Samsung LSI reportedly established a new “Custom SoC” division in early 2020, providing close design support to new chipset customers. The company was looking to leverage its massive library of IP blocks, encompassing CPUs to 5G modems, relying on its proven track record in a multitude of products. We don’t know exactly when Google approached Samsung (it would likely have been in 2019 or earlier), but the nature and timing of Tensor and public awareness of Samsung’s custom chip venture line up quite well.
Initially, Google worked on smaller IP blocks and needed an experienced chip designer to put the rest together.
Google will have delivered a list of its project requirements, consisting of the custom hardware it wanted to include and specific customizations — for example, Tensor’s more unique 2+2+4 CPU core layout. Samsung began working on its part of the contract, using IP from its vast library to build out the rest of the SoC to the specific requirements. Google, meanwhile, started preparing to deliver its custom hardware parts (such as the Titan chip, Edge TPU, custom ISP elements, or a custom AV1 decoder) to Samsung for the final integration. After that, Samsung began working on the physical design of the chip and eventually manufactured it in one of its fabs.
After that, Samsung helped Google in the first stages of work on the chip (called “the bring-up”) and further assisted them with solving issues and bugs. The company also provided Google with software for some of the design elements that are in the chip.
Thanks to all this, Google was able to get its first custom chip on the market in considerably less time and with a smaller team than it would have taken to build Tensor independently.
Going (fully?) independent
Over the past few years, gChips has greatly expanded its team and experience. It has also expanded its IP block library. For example, Tensor G2 introduced a DSP called GXP. Google is increasingly capable of ditching Samsung’s hand-holding.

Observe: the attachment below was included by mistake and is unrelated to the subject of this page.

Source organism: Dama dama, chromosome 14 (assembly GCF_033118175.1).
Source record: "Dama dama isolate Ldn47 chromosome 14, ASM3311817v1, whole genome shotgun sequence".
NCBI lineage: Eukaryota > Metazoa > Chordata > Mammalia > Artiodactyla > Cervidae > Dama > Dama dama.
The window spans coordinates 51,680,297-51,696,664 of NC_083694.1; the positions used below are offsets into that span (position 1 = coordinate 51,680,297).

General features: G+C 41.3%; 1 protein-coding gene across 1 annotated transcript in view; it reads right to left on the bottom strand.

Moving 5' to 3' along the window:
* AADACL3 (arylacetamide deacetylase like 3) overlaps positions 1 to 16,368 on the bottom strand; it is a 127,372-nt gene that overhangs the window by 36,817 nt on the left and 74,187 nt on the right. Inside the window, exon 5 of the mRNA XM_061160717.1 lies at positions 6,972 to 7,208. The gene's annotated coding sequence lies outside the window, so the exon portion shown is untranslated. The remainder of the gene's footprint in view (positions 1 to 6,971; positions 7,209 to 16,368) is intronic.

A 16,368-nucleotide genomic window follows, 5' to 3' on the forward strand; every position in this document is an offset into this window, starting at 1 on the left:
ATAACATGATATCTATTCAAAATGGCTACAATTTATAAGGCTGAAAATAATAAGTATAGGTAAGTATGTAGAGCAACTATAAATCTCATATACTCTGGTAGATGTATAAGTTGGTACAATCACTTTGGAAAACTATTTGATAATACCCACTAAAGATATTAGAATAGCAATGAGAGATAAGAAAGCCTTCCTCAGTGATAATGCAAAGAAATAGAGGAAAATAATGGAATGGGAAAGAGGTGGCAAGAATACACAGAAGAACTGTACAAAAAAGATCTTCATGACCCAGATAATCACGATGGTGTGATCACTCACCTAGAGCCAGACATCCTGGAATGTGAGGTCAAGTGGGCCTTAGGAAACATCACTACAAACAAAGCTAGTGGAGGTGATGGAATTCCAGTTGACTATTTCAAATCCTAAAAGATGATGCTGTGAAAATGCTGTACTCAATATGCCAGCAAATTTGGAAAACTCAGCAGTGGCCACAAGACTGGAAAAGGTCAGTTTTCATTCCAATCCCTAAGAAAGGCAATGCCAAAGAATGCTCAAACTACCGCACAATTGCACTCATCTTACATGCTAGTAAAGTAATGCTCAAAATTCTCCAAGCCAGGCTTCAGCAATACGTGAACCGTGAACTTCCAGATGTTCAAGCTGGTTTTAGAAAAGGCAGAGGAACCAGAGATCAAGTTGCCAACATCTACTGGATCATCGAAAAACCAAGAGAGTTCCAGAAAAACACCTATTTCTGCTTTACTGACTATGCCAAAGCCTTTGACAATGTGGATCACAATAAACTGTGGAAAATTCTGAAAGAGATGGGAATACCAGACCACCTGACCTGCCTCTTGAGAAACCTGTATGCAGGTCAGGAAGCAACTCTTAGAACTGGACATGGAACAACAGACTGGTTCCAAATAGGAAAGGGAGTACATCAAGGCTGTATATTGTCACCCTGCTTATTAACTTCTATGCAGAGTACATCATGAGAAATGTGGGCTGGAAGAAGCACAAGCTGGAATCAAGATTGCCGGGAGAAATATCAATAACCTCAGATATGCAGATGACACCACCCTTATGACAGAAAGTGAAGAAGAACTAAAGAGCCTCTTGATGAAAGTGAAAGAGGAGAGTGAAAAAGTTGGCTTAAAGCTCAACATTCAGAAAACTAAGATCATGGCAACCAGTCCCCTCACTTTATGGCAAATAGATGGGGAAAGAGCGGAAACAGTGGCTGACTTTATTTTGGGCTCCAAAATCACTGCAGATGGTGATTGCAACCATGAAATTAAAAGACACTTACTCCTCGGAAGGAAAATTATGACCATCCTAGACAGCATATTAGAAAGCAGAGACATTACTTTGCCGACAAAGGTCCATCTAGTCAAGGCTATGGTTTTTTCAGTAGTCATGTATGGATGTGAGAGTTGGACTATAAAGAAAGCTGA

So, what exactly changes with Redondo and Laguna Beach? Google will now be responsible for all the parts of the design process previously done by Samsung.
It’ll first have to source the necessary hardware IP blocks, be it by designing them in-house or by licensing them from a 3rd party. There are a lot of companies providing these types of services, like Arm, Cadence, Synopsys, or… Samsung. It’s quite likely that Google will still use some IP originally used in Exynos chips in its “fully custom” chips, but the nature of the design will be far more customizable.
By moving away from Samsung, Google will have greater control over future chipsets.
Google’s design team will also have to deal with the verification and physical design of the chips, two notoriously difficult aspects. Not only that, but it’ll be responsible for dealing with chip fabs (like TSMC) and other miscellaneous steps they might encounter in the process. A lot of software will likely need to be written from scratch, and Google will no longer have Samsung to ask for support.
How is that going to look in practice? It’s unlikely we’ll see drastic changes to the upcoming Tensor chips in the short term. Moving to fully custom is a bid for independence and will allow Google to customize its chips beyond what’s currently available, but it’s not a miracle — it’s simply a logical next step in the development of Tensor. One thing that we know for sure, however, is that it will let them switch to TSMC’s foundry, which currently offers manufacturing nodes far more efficient than anything offered by Samsung.
We are excited to see what Google has in store for its future Tensor chips. While Redondo being delayed is undoubtedly disappointing, it will ultimately lead to an even better Tensor G5, which should be great for future Pixel buyers.